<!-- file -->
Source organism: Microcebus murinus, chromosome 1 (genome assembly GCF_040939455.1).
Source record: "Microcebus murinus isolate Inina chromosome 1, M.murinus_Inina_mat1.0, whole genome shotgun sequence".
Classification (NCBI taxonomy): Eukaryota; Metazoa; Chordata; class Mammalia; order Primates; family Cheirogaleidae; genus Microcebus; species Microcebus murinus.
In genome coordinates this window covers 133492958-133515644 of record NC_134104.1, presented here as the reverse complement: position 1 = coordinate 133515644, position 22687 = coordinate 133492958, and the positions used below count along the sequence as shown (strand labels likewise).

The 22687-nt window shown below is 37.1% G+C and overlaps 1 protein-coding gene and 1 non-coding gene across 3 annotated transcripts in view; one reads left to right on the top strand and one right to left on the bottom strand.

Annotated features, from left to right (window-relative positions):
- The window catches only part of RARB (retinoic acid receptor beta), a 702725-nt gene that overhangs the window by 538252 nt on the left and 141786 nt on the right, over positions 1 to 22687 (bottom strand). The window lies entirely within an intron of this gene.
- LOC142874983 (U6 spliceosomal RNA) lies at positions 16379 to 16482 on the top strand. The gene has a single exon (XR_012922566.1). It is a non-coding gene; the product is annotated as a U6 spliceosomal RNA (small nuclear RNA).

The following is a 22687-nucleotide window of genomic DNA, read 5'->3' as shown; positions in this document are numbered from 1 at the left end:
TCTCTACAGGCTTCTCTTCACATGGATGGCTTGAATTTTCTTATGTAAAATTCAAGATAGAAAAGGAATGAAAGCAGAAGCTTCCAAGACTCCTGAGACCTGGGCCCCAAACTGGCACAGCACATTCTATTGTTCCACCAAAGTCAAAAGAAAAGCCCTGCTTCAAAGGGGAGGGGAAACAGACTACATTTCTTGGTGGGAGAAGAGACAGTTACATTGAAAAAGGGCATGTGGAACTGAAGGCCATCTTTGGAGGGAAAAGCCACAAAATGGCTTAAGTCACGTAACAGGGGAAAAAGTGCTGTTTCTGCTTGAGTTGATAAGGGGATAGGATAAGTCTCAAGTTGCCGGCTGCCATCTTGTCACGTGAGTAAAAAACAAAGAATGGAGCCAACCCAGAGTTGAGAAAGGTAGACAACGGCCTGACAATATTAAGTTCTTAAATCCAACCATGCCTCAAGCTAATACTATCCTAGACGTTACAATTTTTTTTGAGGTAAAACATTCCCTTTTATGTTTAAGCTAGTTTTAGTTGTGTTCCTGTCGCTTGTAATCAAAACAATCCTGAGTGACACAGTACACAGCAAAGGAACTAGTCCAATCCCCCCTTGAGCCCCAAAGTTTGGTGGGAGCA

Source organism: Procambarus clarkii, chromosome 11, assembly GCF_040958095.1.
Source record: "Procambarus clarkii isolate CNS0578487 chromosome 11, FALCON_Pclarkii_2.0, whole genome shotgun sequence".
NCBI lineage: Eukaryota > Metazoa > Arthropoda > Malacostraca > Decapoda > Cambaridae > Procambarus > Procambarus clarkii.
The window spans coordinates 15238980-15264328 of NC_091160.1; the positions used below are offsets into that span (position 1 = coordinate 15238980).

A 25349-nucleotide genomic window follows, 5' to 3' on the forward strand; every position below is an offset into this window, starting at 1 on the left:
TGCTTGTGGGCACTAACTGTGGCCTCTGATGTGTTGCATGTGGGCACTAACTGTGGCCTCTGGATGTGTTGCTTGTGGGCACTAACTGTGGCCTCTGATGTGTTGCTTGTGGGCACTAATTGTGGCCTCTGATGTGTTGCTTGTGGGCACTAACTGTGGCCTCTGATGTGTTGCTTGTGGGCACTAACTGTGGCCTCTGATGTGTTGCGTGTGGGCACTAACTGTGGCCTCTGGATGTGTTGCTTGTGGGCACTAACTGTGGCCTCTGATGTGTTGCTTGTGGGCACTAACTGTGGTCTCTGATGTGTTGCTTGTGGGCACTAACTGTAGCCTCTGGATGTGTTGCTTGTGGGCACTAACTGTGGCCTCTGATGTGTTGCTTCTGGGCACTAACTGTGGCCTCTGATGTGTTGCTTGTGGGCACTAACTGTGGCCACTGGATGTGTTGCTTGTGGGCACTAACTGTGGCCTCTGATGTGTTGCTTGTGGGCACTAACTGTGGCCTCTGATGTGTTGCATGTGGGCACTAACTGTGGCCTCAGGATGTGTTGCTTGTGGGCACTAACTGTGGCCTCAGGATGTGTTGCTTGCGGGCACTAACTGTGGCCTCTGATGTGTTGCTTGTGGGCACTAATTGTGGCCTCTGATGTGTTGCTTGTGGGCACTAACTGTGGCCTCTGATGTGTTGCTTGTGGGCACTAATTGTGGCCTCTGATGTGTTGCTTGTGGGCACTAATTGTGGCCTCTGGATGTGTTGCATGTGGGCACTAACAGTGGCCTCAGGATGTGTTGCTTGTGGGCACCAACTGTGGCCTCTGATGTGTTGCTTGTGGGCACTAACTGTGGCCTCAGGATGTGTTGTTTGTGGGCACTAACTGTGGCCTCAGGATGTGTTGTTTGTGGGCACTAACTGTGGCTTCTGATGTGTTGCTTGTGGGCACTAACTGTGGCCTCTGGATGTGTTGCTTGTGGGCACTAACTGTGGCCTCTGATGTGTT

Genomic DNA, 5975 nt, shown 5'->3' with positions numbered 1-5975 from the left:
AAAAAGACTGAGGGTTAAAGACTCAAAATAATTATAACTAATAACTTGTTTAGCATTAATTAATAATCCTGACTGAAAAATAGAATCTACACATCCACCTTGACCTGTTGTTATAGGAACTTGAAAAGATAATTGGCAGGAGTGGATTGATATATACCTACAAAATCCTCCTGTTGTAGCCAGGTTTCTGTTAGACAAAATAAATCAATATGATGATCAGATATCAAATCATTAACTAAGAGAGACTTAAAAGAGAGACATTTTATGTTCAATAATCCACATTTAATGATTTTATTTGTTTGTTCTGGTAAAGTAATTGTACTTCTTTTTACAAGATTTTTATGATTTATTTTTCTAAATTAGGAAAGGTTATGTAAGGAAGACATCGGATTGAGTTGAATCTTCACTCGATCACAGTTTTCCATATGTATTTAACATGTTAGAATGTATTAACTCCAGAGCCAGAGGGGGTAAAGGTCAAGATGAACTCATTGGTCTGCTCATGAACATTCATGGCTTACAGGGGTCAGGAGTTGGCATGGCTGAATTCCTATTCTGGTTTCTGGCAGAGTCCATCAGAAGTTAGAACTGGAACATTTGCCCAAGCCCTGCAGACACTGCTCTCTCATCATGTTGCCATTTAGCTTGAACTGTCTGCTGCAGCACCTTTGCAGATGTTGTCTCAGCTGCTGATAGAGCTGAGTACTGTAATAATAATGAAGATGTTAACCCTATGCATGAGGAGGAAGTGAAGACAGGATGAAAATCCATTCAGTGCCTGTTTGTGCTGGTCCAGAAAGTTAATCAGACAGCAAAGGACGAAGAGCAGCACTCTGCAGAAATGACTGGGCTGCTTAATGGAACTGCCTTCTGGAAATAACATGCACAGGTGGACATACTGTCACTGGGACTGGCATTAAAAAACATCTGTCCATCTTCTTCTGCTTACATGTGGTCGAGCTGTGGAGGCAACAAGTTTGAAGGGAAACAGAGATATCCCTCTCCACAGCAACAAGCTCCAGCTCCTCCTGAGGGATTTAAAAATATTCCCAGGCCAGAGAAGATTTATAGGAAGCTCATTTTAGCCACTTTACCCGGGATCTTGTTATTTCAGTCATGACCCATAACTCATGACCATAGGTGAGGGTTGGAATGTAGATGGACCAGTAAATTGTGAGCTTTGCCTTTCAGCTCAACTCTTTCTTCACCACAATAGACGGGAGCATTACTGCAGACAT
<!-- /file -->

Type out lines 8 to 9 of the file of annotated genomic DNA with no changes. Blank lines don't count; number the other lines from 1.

- LOC142874983 (U6 spliceosomal RNA) lies at positions 16379 to 16482 on the top strand. The gene has a single exon (XR_012922566.1). It is a non-coding gene; the product is annotated as a U6 spliceosomal RNA (small nuclear RNA).

The following is a 22687-nucleotide window of genomic DNA, read 5'->3' as shown; positions in this document are numbered from 1 at the left end: